Playing Vader Immortal: A Star Wars VR Series on PSVR reminded me of the first time I met Darth Vader. I was at Disneyland a few years back for a press event, wandering around by myself and spending most of my day checking out the Star Wars rides. Over near Tomorrowland, I spotted a large building with a lonely worker posted outside. Wandering over, I asked what the building was, as it was seemingly ignored by the rest of the Disneyland patrons.
“Oh, you can go inside and look at Star Wars props and meet characters from the movies.”
You don’t have to ask me twice. I made a beeline into the building, rejoicing in the AC and enjoying all of the displays. Over in one corner, another lonely worker was hanging out. When I came within ear shot, she looked up and called over “Hey! You wanna meet Darth Vader?”
And that’s how I found myself face to face for the first time with a Dark Lord of the Sith. I could not stop smiling. This was Disney, so the suit was no joke, and whoever they got to wear it was absolutely crushing the character. He was tall and intimidating, and he had a lot to say about how I had done well, but I had better not disappoint him in the future. He stuck his finger in my face a lot. I handed the lonely worker my phone, and they took a lot of photos of me and Vader. I later went on to meet Chewbacca. It turned out that the lonely building near Tomorrowland was my favorite part of Disneyland.
Fast forward a couple of years, and I’m standing in my living room with a PSVR strapped to my head. The setting I’m seeing is different; I’m in some sort of throne room, but I’m once again facing down Ani Skywalker and his walking iron lung suit. He is just as tall, just as intimidating. He sticks his finger in my face a lot. It’s the same dude. I can feel him looming over me as he threatens, compliments, and generally engages in psychological games with me. It’s a lot of fun, but I would be lying if I said it wasn’t a bit daunting.
One of the more interesting aspects of VR experiences is the way that characters can have presence. I remember the first time I booted up Batman: Arkham VR and was legitimately creeped out by the way The Joker’s eyes followed me when I moved. Vader Immortal: A Star Wars VR Series hinges on its ability to deliver a realistic Darth Vader and make the player feel that presence, and it largely succeeds. When Vader is addressing you, you can’t help but sit up a little straighter.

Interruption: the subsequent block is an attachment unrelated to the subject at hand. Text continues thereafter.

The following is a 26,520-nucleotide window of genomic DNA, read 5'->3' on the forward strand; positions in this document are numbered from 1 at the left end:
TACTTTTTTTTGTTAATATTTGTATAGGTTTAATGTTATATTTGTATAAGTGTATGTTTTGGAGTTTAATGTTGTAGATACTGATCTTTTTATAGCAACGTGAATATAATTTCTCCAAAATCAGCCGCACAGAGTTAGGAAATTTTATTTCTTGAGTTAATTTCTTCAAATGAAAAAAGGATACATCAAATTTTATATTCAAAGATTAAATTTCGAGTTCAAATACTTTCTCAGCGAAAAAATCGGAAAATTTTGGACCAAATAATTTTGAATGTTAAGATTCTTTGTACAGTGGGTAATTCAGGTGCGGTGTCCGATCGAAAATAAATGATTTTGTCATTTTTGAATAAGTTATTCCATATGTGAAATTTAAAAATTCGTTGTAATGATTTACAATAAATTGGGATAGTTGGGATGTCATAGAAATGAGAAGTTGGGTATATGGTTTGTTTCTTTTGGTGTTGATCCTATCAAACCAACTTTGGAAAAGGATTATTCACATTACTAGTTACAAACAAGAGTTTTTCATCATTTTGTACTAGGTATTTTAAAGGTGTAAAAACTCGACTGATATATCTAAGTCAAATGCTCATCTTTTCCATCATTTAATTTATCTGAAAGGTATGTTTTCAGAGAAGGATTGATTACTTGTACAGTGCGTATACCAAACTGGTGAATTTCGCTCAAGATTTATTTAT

In Vader Immortal, players take on the role of an unnamed spice smuggler. Diverted from your smuggling route to the volcanic planet of Mustafar by the big guy himself, the player is hurtled into an adventure through the underground of the molten planet. Up until now, Mustafar has been seen a few times in the film series, but the primary memorable feature of the place has been “lava”. Vader Immortal uncovers an interesting unexplored piece of Star Wars lore, digging into the planet’s history and mythology; it turns out that Vader hangs out on Mustafar for more than just its scenic, sulfuric splendor.
Mustafar itself is a visual wonder. The player spends a lot of time skulking about in brown caves and Empire control rooms, but every episode features at least one showstopping panorama of Mustafar’s exterior – or better still, some very cool and unexpected interiors.
Over the course of three 30-40 minute episodes, the player character ducks and dodges Darth Vader, attempting to uncover some ancient secrets while keeping a powerful relic out of the Sith Lord’s hands. You’ll get to learn how to wield a lightsaber (kinda clumsily), how to use the Force (also kinda clumsily), and have a final, epic showdown with the big man himself. None of it is earth-shattering in terms of Star Wars lore, but it does add to the canon in some interesting ways.
Along for the ride are a few original characters, most notably ZO-E3, a floating droid voiced by Maya Rudolph. ZO-E3 has jokes, and brings a lively sense of fun to the otherwise stoic goings-on. Also wandering around are the native Mustafarians, who appropriately enough look like they are all recovering from some pretty serious burns. The player character is completely silent, a cypher for the player, with nothing in the way of personality or agency.